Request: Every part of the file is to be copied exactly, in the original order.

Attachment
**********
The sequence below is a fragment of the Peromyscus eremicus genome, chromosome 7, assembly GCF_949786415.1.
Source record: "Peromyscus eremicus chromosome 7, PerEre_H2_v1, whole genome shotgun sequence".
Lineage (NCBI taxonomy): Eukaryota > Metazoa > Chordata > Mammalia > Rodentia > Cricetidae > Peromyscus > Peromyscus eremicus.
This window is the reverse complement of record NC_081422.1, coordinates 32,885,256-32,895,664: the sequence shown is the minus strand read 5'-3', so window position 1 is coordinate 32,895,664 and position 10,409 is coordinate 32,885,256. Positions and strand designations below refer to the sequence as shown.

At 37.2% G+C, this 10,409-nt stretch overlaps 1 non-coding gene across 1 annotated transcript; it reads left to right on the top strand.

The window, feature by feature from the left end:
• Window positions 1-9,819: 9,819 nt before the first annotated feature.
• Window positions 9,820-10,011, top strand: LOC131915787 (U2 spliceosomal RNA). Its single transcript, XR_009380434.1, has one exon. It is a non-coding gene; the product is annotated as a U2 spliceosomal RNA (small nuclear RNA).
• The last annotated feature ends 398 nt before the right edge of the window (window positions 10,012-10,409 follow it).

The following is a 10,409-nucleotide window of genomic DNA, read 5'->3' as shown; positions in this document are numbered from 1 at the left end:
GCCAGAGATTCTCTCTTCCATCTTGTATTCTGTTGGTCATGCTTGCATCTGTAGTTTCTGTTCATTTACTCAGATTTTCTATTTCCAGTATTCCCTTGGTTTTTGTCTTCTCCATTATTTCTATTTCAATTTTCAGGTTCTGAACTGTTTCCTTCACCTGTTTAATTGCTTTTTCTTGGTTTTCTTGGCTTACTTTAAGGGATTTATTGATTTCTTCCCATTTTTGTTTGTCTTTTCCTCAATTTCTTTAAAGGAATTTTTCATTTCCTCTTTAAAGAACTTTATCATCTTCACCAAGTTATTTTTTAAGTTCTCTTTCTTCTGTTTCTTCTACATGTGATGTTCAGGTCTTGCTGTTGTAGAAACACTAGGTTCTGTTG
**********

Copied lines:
The sequence below is a fragment of the Peromyscus eremicus genome, chromosome 7, assembly GCF_949786415.1.
Source record: "Peromyscus eremicus chromosome 7, PerEre_H2_v1, whole genome shotgun sequence".
Lineage (NCBI taxonomy): Eukaryota > Metazoa > Chordata > Mammalia > Rodentia > Cricetidae > Peromyscus > Peromyscus eremicus.
This window is the reverse complement of record NC_081422.1, coordinates 32,885,256-32,895,664: the sequence shown is the minus strand read 5'-3', so window position 1 is coordinate 32,895,664 and position 10,409 is coordinate 32,885,256. Positions and strand designations below refer to the sequence as shown.

At 37.2% G+C, this 10,409-nt stretch overlaps 1 non-coding gene across 1 annotated transcript; it reads left to right on the top strand.

The window, feature by feature from the left end:
• Window positions 1-9,819: 9,819 nt before the first annotated feature.
• Window positions 9,820-10,011, top strand: LOC131915787 (U2 spliceosomal RNA). Its single transcript, XR_009380434.1, has one exon. It is a non-coding gene; the product is annotated as a U2 spliceosomal RNA (small nuclear RNA).
• The last annotated feature ends 398 nt before the right edge of the window (window positions 10,012-10,409 follow it).

The following is a 10,409-nucleotide window of genomic DNA, read 5'->3' as shown; positions in this document are numbered from 1 at the left end:
GCCAGAGATTCTCTCTTCCATCTTGTATTCTGTTGGTCATGCTTGCATCTGTAGTTTCTGTTCATTTACTCAGATTTTCTATTTCCAGTATTCCCTTGGTTTTTGTCTTCTCCATTATTTCTATTTCAATTTTCAGGTTCTGAACTGTTTCCTTCACCTGTTTAATTGCTTTTTCTTGGTTTTCTTGGCTTACTTTAAGGGATTTATTGATTTCTTCCCATTTTTGTTTGTCTTTTCCTCAATTTCTTTAAAGGAATTTTTCATTTCCTCTTTAAAGAACTTTATCATCTTCACCAAGTTATTTTTTAAGTTCTCTTTCTTCTGTTTCTTCTACATGTGATGTTCAGGTCTTGCTGTTGTAGAAACACTAGGTTCTGTTG